Has Islam really been hijacked? Do any of the seven schools of thought within Sunni Islam disagree that violence should reign when their prophet is slandered? Do all of the seven schools (denominations?) agree that the Danish government should censor the Danish media concerning Islam? I would like to see a western journalist address the question: Do the seven Sunni schools subscribe to censorship?

  • Daniel

    I think it was unwise and unncessarily provocative to use the cartoons in the way they did. Clearly, it’s protected by Free Speech, but just because you CAN say it doesn’t mean you should. And free speech has consequences.

    That doesn’t mean that buildings should be burned down or people threatened with beheadings. That’s an even more absurd position.

    What seems to have you bothered is that people are suggesting that maybe we should be more sensitive about how such provocative cartoons would be viewed by an oppressed, conservative religious minority. One doesn’t have to agree with Islamic fundamentalists to suggest that they have reasons to be suspicious of Western intellectuals and question the free speech motives of provacateurs. That doesn’t condone their actions, but merely puts them into perspective.

    Would conservatives in the U.S. be this worked up about free speech if the Danes (or the Dutch) printed 12 cartoons mocking Christian fundamentalists, comparing them to the Nazis or the Fascists, and suggesting their views are incompatible with life in liberal Denmark or the Netherlands? Or is the current concern about free speech fueled, in part, by rampant Anti-Islam bias?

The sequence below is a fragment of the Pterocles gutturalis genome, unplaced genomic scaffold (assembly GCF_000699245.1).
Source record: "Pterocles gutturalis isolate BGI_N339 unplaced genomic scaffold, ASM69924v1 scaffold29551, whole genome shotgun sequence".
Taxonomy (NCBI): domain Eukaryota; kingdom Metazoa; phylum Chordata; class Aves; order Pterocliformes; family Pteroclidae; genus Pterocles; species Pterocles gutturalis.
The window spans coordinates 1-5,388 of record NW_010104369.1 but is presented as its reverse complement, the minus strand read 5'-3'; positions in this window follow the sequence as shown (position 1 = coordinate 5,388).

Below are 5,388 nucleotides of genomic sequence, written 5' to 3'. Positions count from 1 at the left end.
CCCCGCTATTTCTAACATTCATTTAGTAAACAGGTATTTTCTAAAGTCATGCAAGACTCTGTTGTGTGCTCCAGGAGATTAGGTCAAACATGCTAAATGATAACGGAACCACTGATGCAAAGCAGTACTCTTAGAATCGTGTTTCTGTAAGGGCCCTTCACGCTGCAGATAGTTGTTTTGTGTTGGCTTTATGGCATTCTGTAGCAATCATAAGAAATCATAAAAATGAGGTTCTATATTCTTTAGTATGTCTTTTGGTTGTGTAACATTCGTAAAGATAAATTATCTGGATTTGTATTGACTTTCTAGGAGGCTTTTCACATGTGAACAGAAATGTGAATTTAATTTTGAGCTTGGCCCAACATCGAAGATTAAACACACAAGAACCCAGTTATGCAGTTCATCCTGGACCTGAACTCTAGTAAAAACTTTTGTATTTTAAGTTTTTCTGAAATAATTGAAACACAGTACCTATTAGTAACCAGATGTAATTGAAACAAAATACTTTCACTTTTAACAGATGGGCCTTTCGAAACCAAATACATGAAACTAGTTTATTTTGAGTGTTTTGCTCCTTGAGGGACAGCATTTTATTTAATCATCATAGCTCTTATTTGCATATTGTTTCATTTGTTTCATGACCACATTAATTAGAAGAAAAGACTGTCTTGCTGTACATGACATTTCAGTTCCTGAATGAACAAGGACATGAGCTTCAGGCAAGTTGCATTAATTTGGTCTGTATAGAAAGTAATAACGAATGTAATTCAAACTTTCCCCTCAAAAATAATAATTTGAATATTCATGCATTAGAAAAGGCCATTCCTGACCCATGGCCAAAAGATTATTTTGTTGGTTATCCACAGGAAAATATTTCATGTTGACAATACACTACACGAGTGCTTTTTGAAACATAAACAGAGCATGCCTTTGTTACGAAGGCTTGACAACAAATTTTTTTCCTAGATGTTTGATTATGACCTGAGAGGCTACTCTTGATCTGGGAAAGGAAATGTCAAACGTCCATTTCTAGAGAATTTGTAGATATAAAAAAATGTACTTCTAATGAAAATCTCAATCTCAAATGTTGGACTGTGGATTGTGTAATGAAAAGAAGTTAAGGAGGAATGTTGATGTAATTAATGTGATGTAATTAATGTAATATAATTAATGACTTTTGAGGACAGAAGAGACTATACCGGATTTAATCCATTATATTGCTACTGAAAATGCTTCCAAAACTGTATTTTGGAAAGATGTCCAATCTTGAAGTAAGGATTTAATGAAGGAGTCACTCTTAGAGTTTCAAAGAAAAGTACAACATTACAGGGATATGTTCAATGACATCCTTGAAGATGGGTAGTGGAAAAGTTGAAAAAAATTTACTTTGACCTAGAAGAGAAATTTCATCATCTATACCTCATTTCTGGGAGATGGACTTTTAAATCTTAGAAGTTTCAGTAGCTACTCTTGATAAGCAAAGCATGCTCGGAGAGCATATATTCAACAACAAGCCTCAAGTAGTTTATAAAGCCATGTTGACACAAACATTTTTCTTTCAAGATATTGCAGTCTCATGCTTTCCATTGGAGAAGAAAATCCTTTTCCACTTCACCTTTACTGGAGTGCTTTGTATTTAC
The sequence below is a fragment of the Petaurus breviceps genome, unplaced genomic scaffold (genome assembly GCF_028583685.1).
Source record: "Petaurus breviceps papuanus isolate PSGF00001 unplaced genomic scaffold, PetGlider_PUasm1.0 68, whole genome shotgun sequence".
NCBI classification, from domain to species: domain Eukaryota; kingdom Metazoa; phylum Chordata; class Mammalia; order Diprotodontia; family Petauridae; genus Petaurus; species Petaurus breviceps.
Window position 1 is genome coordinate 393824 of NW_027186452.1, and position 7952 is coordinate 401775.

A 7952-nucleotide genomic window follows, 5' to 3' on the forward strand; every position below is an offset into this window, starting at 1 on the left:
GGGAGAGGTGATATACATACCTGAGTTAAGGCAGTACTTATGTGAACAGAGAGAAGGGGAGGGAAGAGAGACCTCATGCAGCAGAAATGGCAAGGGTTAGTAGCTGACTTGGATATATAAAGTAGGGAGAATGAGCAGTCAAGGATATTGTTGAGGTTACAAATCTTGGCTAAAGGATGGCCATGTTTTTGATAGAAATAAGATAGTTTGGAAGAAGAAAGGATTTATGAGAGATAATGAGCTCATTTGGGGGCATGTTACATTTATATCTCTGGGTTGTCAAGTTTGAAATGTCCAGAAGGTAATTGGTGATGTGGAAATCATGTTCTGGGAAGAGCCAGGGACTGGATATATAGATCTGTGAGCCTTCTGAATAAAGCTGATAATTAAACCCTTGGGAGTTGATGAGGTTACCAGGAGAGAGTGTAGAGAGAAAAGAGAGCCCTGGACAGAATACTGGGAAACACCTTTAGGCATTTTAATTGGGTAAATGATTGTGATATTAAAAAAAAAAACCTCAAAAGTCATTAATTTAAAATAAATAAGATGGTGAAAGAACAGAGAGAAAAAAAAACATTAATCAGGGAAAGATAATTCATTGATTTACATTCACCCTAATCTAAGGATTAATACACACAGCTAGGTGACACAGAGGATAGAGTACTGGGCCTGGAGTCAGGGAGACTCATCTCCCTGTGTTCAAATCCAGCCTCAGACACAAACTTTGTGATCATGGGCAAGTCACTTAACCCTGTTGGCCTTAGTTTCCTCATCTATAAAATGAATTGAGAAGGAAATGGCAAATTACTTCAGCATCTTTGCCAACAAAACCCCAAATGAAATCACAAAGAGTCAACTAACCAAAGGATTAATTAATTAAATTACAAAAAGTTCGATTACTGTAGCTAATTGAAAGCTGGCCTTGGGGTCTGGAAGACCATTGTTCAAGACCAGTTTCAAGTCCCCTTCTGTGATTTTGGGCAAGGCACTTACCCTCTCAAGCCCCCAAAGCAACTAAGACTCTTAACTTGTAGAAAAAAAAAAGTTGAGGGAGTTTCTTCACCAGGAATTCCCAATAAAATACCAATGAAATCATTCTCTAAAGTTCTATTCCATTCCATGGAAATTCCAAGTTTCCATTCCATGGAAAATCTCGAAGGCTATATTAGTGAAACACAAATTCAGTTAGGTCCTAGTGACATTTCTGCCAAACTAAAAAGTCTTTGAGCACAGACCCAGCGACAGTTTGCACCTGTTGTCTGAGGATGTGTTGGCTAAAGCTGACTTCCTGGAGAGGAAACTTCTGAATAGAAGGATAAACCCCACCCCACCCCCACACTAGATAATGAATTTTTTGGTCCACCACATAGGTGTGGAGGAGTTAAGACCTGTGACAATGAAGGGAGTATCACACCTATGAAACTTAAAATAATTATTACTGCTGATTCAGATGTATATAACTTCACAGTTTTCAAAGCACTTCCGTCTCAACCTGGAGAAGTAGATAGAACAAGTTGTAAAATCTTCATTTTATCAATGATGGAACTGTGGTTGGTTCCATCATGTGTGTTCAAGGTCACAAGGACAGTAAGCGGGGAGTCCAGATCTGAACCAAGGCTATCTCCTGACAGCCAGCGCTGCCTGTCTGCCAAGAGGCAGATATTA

• skyhawk

    Huh… Daniel… Cartoons mocking Christians are printed everyday, some that are much worse than the Muhammad cartoons and you don’t see many people objecting to it.
    Western society is so hypocritical, it’s ok to make fun and insult Christianity because they can get away with it, but if it’s islam then everybody’s scared and apologizes.
    We’ll never see the day governments apologize for their newspapers bashing Christians like they did with the cartoons.
    Most conservatives don’t object to free speech, even when it bashes Christianity, they object to the hypocrisy and unfairness of the media, which would not dare treat Muslims, Jews, Buddhists, etc… the same way. This double standard is rampant.

  • Daniel

    I’d love to see a link to a cartoon published “every day” about Christians in the Western press that’s equally as provocative. Not art, but an editorial cartoon.

  • tmatt

    Daniel:

    I have no doubts that conservatives would, in the current climate:

    (a) Say the cartoons are offensive.

    (b) That is it stupid, in an era of crashing readership totals, for newspapers to print them and

    (c) that the editors have every legal right to do so.